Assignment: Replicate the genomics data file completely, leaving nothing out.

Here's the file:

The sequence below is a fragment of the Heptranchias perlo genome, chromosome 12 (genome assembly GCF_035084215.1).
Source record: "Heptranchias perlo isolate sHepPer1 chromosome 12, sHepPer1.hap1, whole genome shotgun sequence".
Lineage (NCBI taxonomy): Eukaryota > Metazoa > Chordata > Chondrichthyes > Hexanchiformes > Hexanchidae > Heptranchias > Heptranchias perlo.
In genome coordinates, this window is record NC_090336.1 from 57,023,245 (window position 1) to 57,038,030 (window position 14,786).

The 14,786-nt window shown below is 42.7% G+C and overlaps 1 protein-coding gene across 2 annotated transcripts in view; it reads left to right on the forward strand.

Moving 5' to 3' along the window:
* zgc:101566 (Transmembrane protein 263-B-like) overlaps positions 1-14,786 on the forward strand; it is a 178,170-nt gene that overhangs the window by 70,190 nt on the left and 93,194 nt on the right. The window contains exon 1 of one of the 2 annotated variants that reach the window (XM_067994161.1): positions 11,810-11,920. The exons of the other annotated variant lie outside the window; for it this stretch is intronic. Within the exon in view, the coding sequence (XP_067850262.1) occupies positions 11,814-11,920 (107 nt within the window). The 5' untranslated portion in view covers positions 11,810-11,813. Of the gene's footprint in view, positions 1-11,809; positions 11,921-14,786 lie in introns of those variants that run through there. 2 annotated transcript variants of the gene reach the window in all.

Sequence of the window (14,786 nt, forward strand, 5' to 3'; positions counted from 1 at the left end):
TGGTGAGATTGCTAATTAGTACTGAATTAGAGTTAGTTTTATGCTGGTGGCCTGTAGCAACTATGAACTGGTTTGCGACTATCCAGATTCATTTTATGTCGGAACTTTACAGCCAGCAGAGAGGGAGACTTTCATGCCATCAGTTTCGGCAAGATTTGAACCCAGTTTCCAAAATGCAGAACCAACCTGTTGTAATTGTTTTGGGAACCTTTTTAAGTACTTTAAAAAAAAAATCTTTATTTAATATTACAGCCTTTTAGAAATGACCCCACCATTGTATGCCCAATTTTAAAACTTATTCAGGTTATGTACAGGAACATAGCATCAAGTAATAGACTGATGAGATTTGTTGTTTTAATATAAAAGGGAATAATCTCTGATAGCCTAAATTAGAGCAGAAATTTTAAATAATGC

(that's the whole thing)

The sequence below is a fragment of the Heptranchias perlo genome, chromosome 12 (genome assembly GCF_035084215.1).
Source record: "Heptranchias perlo isolate sHepPer1 chromosome 12, sHepPer1.hap1, whole genome shotgun sequence".
Lineage (NCBI taxonomy): Eukaryota > Metazoa > Chordata > Chondrichthyes > Hexanchiformes > Hexanchidae > Heptranchias > Heptranchias perlo.
In genome coordinates, this window is record NC_090336.1 from 57,023,245 (window position 1) to 57,038,030 (window position 14,786).

The 14,786-nt window shown below is 42.7% G+C and overlaps 1 protein-coding gene across 2 annotated transcripts in view; it reads left to right on the forward strand.

Moving 5' to 3' along the window:
* zgc:101566 (Transmembrane protein 263-B-like) overlaps positions 1-14,786 on the forward strand; it is a 178,170-nt gene that overhangs the window by 70,190 nt on the left and 93,194 nt on the right. The window contains exon 1 of one of the 2 annotated variants that reach the window (XM_067994161.1): positions 11,810-11,920. The exons of the other annotated variant lie outside the window; for it this stretch is intronic. Within the exon in view, the coding sequence (XP_067850262.1) occupies positions 11,814-11,920 (107 nt within the window). The 5' untranslated portion in view covers positions 11,810-11,813. Of the gene's footprint in view, positions 1-11,809; positions 11,921-14,786 lie in introns of those variants that run through there. 2 annotated transcript variants of the gene reach the window in all.

Sequence of the window (14,786 nt, forward strand, 5' to 3'; positions counted from 1 at the left end):
TGGTGAGATTGCTAATTAGTACTGAATTAGAGTTAGTTTTATGCTGGTGGCCTGTAGCAACTATGAACTGGTTTGCGACTATCCAGATTCATTTTATGTCGGAACTTTACAGCCAGCAGAGAGGGAGACTTTCATGCCATCAGTTTCGGCAAGATTTGAACCCAGTTTCCAAAATGCAGAACCAACCTGTTGTAATTGTTTTGGGAACCTTTTTAAGTACTTTAAAAAAAAAATCTTTATTTAATATTACAGCCTTTTAGAAATGACCCCACCATTGTATGCCCAATTTTAAAACTTATTCAGGTTATGTACAGGAACATAGCATCAAGTAATAGACTGATGAGATTTGTTGTTTTAATATAAAAGGGAATAATCTCTGATAGCCTAAATTAGAGCAGAAATTTTAAATAATGC